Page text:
The Wiki wimps tell us that: “Radiometric dating (often called radioactive dating) is a technique used to date materials such as rocks or carbon, usually based on a comparison between the observed abundance of a naturally occurring radioactive isotope and its decay products, using known decay rates. The use of radiometric dating was first published in 1907 by Bertram Boltwood and is now the principal source of information about the absolute age of rocks and other geological features, including the age of the Earth itself, and can be used to date a wide range of natural and man-made materials.” https://en.wikipedia.org/wiki/Radiometric_dating
Earliest optical Telescope or was it known BCE?
The optical astronomical telescope is another example of academic astronomers taking possession of a technology that has been around since the dawn of time.
Optics was known and used by the earliest civilisations. This is often called physics by scientists, while the physics of the ancients is often referred to simultaneously as a joke by modern science. This is of course in support of the scientific paradigm that says that there was a linear increase in knowledge when there was no such thing.
Alhazen (965 c.1040)
“Ibn al-Haytham (or Alhazen) proved that rays of light travel in straight lines, and carried out various experiments with lenses, mirrors, refraction, and reflection. He was also the first to reduce reflected and refracted light rays into vertical and horizontal components, which was a fundamental development in geometric optics. He proposed a causal model for the refraction of light that could have been extended to yield a result similar to Snell’s law of sines, however Alhazen did not develop his model sufficiently to attain that result.”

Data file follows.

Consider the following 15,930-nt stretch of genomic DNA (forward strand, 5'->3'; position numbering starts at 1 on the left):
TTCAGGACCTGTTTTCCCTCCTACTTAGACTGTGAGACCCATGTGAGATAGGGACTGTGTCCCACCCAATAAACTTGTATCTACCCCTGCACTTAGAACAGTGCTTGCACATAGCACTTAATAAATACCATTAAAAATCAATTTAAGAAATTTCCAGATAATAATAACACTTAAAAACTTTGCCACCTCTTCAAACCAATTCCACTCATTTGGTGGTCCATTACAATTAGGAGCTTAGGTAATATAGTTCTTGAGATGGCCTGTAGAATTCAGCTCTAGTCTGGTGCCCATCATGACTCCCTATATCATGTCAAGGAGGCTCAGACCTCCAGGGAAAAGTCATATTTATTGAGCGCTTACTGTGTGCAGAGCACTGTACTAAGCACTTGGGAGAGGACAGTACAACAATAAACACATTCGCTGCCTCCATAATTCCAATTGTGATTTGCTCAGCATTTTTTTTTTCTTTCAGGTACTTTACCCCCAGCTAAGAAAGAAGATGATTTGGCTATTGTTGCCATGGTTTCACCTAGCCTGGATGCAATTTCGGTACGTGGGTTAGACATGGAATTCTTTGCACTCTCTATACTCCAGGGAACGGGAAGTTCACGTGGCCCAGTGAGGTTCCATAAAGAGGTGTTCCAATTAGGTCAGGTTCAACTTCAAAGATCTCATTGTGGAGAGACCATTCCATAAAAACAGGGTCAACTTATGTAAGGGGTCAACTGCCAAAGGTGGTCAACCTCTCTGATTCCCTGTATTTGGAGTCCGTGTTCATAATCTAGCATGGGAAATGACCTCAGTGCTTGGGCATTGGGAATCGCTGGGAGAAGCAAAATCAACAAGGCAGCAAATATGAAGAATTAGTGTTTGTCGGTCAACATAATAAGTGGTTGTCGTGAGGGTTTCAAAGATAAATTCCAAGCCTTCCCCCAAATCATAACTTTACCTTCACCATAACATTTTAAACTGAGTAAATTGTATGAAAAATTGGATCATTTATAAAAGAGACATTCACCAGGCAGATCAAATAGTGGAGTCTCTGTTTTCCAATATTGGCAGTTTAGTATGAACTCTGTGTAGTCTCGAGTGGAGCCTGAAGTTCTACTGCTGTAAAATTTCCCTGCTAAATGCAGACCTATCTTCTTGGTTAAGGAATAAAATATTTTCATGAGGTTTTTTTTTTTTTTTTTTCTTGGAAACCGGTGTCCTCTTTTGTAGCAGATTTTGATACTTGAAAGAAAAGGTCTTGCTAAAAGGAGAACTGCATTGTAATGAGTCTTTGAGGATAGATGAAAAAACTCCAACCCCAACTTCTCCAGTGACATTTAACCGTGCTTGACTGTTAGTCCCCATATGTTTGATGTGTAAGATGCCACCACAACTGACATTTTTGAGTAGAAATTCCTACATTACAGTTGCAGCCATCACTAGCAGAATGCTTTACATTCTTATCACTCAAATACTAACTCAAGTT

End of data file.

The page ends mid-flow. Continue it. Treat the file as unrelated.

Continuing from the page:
Wiki excells itself: “Although named after Dutch astronomer Willebrord Snellius (1580–1626), the law was first accurately described by the scientist Ibn Sahl at the Baghdad court in 984. In the manuscript On Burning Mirrors and Lenses, Sahl used the law to derive lens shapes that focus light with no geometric aberrations.” https://en.wikipedia.org/wiki/Snell’s_law
“Ibn al-Haytham also gave the first clear description and correct analysis of the camera obscura and pinhole camera. While Aristotle, Theon of Alexandria, Al-Kindi (Alkindus) and Chinese philosopher Mozi had earlier described the effects of a single light passing through a pinhole, none of them suggested that what is being projected onto the screen is an image of everything on the other side of the aperture. Ibn al-Haytham was the first to demonstrate this with his lamp experiment where several different light sources are arranged across a large area. He was thus the first to successfully project an entire image from outdoors onto a screen indoors with the camera obscura…He also made investigations into refraction, catoptrics, dioptrics, spherical mirrors, and magnifying lenses” http://en.wikipedia.org/wiki/Alhazen#Book_of_Optics
Lots of al-Haytham stuff here: http://www.newworldencyclopedia.org/entry/Ibn_al-Haytham
“In the 10th century, Ibn Sahl used what is now known as Snell’s law to calculate the shape of lenses.”: http://en.wikipedia.org/wiki/Lens_%28optics%29#History